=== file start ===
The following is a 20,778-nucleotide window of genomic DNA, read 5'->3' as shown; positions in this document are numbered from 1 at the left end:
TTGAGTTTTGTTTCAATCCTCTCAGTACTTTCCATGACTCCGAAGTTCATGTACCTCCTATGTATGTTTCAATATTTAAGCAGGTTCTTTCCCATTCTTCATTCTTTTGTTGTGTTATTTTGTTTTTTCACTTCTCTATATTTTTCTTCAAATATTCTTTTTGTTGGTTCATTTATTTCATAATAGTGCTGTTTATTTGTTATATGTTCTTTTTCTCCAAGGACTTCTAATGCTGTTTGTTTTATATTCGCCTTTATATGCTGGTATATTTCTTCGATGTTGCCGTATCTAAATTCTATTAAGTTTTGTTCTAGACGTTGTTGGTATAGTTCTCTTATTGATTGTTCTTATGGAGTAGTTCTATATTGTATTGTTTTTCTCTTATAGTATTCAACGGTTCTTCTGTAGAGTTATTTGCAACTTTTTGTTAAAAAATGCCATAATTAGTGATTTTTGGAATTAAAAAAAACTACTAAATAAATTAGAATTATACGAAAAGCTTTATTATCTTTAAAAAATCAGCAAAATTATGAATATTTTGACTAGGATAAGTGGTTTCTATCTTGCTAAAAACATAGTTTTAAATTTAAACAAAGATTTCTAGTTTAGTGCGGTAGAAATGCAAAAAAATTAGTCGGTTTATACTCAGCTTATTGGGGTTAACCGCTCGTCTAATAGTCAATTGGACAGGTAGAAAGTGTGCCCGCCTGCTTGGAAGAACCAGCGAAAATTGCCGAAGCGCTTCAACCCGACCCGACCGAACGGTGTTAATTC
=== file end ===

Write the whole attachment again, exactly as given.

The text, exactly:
The following is a 20,778-nucleotide window of genomic DNA, read 5'->3' as shown; positions in this document are numbered from 1 at the left end:
TTGAGTTTTGTTTCAATCCTCTCAGTACTTTCCATGACTCCGAAGTTCATGTACCTCCTATGTATGTTTCAATATTTAAGCAGGTTCTTTCCCATTCTTCATTCTTTTGTTGTGTTATTTTGTTTTTTCACTTCTCTATATTTTTCTTCAAATATTCTTTTTGTTGGTTCATTTATTTCATAATAGTGCTGTTTATTTGTTATATGTTCTTTTTCTCCAAGGACTTCTAATGCTGTTTGTTTTATATTCGCCTTTATATGCTGGTATATTTCTTCGATGTTGCCGTATCTAAATTCTATTAAGTTTTGTTCTAGACGTTGTTGGTATAGTTCTCTTATTGATTGTTCTTATGGAGTAGTTCTATATTGTATTGTTTTTCTCTTATAGTATTCAACGGTTCTTCTGTAGAGTTATTTGCAACTTTTTGTTAAAAAATGCCATAATTAGTGATTTTTGGAATTAAAAAAAACTACTAAATAAATTAGAATTATACGAAAAGCTTTATTATCTTTAAAAAATCAGCAAAATTATGAATATTTTGACTAGGATAAGTGGTTTCTATCTTGCTAAAAACATAGTTTTAAATTTAAACAAAGATTTCTAGTTTAGTGCGGTAGAAATGCAAAAAAATTAGTCGGTTTATACTCAGCTTATTGGGGTTAACCGCTCGTCTAATAGTCAATTGGACAGGTAGAAAGTGTGCCCGCCTGCTTGGAAGAACCAGCGAAAATTGCCGAAGCGCTTCAACCCGACCCGACCGAACGGTGTTAATTC